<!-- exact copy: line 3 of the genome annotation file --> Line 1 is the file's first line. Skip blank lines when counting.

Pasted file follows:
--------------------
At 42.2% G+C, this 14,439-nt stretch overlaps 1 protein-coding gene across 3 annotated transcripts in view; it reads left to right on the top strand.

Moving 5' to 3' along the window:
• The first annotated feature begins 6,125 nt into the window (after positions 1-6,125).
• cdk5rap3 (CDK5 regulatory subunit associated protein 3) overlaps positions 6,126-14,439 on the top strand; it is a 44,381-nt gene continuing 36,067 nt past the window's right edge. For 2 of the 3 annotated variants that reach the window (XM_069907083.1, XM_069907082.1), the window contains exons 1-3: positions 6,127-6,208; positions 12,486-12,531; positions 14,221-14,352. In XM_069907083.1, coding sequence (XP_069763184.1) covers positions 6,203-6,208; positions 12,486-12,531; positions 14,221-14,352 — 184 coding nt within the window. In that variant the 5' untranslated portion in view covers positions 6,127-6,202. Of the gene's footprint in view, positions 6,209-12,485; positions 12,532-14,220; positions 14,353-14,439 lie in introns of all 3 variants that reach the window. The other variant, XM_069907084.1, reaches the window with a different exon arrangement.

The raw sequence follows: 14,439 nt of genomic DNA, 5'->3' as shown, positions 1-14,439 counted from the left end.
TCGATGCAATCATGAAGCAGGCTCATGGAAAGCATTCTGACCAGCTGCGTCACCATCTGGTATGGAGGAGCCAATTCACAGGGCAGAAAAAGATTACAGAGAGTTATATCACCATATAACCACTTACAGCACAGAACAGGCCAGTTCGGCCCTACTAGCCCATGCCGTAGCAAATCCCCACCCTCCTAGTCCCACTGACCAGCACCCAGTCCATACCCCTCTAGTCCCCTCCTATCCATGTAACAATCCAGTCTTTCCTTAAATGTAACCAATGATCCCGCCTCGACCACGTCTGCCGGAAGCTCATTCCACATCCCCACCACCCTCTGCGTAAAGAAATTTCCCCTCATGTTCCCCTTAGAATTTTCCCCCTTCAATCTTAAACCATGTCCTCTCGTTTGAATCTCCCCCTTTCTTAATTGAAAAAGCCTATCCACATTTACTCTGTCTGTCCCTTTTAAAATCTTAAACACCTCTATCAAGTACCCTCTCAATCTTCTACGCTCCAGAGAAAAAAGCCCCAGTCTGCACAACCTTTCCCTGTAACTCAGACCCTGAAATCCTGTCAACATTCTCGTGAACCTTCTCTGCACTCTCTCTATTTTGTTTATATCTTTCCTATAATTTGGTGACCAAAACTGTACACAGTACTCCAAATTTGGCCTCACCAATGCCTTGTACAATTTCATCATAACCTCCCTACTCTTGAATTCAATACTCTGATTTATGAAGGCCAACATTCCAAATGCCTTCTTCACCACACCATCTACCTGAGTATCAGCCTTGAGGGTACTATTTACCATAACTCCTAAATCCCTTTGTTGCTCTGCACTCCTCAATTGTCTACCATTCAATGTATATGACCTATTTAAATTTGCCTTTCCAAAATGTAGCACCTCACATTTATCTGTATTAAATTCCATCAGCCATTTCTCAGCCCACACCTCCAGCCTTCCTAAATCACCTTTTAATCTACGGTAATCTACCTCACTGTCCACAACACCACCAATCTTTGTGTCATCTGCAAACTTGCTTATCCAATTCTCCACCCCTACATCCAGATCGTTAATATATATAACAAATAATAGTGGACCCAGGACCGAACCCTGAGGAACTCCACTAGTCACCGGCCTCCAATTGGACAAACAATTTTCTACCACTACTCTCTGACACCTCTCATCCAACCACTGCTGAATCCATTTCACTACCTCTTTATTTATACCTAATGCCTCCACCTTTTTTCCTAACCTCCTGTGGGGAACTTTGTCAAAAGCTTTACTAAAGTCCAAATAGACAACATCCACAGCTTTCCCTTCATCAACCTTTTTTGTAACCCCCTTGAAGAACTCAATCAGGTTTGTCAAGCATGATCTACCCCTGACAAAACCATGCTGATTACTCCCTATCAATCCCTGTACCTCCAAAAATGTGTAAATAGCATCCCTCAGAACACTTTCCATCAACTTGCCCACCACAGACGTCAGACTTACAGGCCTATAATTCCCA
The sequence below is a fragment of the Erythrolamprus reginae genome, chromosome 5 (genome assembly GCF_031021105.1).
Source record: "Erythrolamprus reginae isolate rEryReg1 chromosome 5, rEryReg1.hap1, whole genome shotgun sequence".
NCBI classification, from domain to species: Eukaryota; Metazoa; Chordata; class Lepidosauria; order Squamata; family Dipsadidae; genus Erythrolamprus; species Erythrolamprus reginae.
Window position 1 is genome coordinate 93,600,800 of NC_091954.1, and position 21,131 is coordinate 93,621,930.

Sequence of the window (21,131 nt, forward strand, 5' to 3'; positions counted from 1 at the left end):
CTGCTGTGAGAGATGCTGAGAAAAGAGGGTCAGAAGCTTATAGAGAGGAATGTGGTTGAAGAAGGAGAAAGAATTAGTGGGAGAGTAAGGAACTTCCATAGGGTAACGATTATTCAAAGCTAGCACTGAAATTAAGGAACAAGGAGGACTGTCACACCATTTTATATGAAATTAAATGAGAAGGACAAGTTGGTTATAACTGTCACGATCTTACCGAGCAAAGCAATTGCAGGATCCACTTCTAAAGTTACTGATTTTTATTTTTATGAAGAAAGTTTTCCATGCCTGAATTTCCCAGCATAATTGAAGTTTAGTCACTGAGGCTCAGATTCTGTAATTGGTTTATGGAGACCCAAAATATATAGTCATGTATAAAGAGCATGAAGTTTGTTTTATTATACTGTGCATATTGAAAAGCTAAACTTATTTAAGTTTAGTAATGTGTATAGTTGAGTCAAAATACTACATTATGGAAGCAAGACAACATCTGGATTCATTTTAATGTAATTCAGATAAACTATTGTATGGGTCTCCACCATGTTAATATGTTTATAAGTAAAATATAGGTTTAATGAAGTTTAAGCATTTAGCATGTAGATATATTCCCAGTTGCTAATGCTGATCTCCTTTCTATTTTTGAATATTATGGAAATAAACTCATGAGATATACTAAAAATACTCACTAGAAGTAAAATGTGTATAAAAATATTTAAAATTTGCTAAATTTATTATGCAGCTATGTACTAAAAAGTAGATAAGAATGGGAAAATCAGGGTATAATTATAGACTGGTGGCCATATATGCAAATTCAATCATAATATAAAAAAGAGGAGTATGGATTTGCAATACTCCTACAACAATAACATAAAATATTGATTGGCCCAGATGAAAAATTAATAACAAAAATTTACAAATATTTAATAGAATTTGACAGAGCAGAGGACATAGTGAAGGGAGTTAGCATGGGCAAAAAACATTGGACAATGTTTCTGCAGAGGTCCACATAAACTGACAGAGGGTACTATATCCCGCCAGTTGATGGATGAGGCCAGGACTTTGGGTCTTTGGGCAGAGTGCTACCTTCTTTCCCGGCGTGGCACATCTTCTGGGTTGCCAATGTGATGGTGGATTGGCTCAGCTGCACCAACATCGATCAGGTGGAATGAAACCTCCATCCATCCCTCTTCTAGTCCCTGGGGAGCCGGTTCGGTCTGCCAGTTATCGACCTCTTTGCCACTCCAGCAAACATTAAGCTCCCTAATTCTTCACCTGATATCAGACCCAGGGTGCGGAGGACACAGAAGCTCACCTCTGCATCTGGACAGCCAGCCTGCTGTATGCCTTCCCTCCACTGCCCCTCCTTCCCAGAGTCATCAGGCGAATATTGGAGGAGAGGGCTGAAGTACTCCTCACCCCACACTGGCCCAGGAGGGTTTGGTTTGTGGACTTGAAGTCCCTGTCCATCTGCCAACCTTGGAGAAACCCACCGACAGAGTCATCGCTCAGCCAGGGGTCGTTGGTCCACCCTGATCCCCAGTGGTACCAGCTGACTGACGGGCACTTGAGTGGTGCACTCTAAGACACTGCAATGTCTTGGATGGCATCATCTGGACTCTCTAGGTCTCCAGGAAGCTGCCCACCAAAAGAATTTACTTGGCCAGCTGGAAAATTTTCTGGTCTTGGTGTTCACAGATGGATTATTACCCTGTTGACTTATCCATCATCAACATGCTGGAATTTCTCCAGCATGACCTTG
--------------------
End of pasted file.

• The first annotated feature begins 6,125 nt into the window (after positions 1-6,125).